by Jason Parker (Ragachak)
I figured today would be a good day to come back and take a look at some classic RPG tunes that may or may not have been overlooked. Of course, for people close to me, a few of these may not be all that overlooked, but I mean more in a general sense. So, as is standard on this list, only one Final Fantasy piece, because I could just flood this list with tracks that I enjoy that might get overlooked in that franchise. I picked a doozy this time. It might not be agreed upon, but I really feel like it set the tone for the whole of the game, and stood out from its contemporaries/counterparts. I’m always curious to know what songs you loved in games that maybe don’t get their just deserts. So, with that in mind, feel free to drop a comment with your thoughts/favorites!
Final Fantasy X-2: Real Emotion (English Version): As an aside, the Japanese version is excellent too. But my exposure was to the ENG version first, since I bought FFX-2 and its Strategy Guide on its first day it was available here in the United States. I was already a die-hard FFX fan and loved the world of Spira. It was such a dark, dismal place, struggling to find some kind of light and hope, but what happens now that Sin is defeated? Does Yuna keep on being a Priestess for a dead god? Of course not. She becomes a pop idol! Real Emotion is the opening track for the game, with a fun, upbeat, synth feel. It feels like a pretty box-standard romance/love song, which fits Yuna well enough. She never really forgets about Tidus after all. It made me feel like the game’s opening was inspired by Charlie’s Angels and that’s not a bad thing. I may have my complaints about the overarching story of the game, but the OST, the Dresssphere System, and much of the actual mechanics were brilliant. The lyrics felt right, and the song really gets the ol toes tappin’. Track: Real Emotion
The 7th Saga: Frozen Depths of the Earth: The 7th Saga honestly just had an incredible OST overall. Every song felt different from every other RPG I had played up till that point, and beyond. “Frozen in the Depths of the Earth” is the deep cave/dungeon music for The 7th Saga. Most of these caves do look icy, or at least have white-blue rock that looks frozen, so the title and the theme fit together. The synthesized drums feel amazing here, and the track, in general, has a pretty haunting sound. It feels like they combined a march with dungeon exploration. You want to get through quick after all because danger is afoot. The drums combined with a violin really offer an eerie quality, and can certainly make a player uneasy for their first time in an unknown dungeon. You really don’t know what you’re going to get in 7th Saga. So many of the monsters don’t appear in any other game. So it’s just another unknown-unknown. Track: Frozen Depths of the Earth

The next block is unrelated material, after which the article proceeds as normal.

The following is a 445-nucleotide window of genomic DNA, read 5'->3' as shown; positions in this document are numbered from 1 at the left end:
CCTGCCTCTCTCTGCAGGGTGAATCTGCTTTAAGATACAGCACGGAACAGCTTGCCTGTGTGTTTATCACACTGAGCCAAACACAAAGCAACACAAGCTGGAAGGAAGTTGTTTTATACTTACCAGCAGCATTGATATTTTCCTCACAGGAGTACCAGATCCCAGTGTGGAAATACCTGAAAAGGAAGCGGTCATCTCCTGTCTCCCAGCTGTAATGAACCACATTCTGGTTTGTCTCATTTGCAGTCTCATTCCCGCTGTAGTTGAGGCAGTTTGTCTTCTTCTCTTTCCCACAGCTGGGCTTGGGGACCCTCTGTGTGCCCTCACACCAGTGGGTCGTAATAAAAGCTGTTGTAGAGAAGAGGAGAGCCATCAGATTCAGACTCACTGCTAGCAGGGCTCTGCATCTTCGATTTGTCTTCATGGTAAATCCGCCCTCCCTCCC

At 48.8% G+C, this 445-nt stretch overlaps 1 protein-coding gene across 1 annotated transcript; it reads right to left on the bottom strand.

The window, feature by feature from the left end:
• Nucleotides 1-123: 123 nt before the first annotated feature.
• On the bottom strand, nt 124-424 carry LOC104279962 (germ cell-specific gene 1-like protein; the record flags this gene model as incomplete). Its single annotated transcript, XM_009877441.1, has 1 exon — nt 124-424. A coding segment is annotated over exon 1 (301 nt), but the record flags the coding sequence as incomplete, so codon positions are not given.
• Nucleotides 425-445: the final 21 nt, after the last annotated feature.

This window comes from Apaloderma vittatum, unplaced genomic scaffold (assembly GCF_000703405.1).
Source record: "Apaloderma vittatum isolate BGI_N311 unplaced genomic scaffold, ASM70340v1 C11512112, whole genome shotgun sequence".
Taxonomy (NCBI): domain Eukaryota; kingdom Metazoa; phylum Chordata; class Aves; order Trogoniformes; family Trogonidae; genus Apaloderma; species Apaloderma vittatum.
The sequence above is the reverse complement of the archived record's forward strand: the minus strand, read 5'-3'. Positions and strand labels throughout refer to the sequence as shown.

Romance of The Three Kingdoms IV: Governor: This is probably the theme I heard the most in RTK IV, other than the opening ballad, which is another absolute banger of a track. “Governor” is a theme you hear during the planning phase of a month, typically when you’re around the Governor rank. You have a few cities at least, under your command, and the world is your oyster. The music soars and feels triumphant, with awesome brass/keyboard sounds, and a light tapping drum backing it up. Despite this being a time of war, violence, and death, you still have some hope to unite the land at this point. It’s a really nice choice, and Jun Nagao/Kunio Kubota really nailed the music for Part IV: Wall of Fire. It’s probably my favorite OST in the RTK series, even if some of the tracks manage to sound a little Stereotypical Chinese. This one does not and really stands out as one of my favorites. It’s up there with again, the main title theme, and one of the duelist tracks. Track: Governor
SaGa Frontier 2: Rosenkranz (Rosary): I haven’t even thought about SaGa Frontier 2 in ages, but it had a really memorable soundtrack just overall. It was really hard to pick something, so I went with a track that feels different from the rest of the list. I think that’s this week’s theme. None of these songs really stand together on any real principle, other than setting the tone of an area excellently. Rosenkranz feels right at home in an academy or perhaps a church. It’s a peaceful, upbeat tempo piano track, but is accompanied neatly by a violin in the background. The violin is quiet and doesn’t take away from the speed and sound of the piano. It’s another track that seems to imply hope or good tidings, but in SaGa, those are never too far away from disaster. It’s very peaceful and soothing, and just what I needed at this particular moment. Track: Rosenkranz
Lufia and the Fortress of Doom: World Map: Estpolis/Lufia for whatever reason, didn’t really pick up speed in America, and it’s a goddamn shame. These games have so much charm, and such compelling stories that they deserve to be seen. Lufia 1′s World Map might be one of my favorites of all time. It’s definitely top three. It’s suitably majestic, full of bombast. It fits a lone knight setting out on his own to put the world right. Our hero has the blood of legends in his veins, and fearlessly, he sets into the world to battle ultimately, gods. Perhaps today’s theme is “Excellent use of synthesized drums” because this is another shining example of them. It makes you want to sit up straight in your chair, gaze off sternly into the distance, and get ready for battle. Lufia 1′s World Map offers hope and energy, and though there’s a sinister counterpoint, it’s paired with a flute that trills lightly to bring something light. There’s always hope, after all. It has to be heard to be truly understood and appreciated. Track: World Map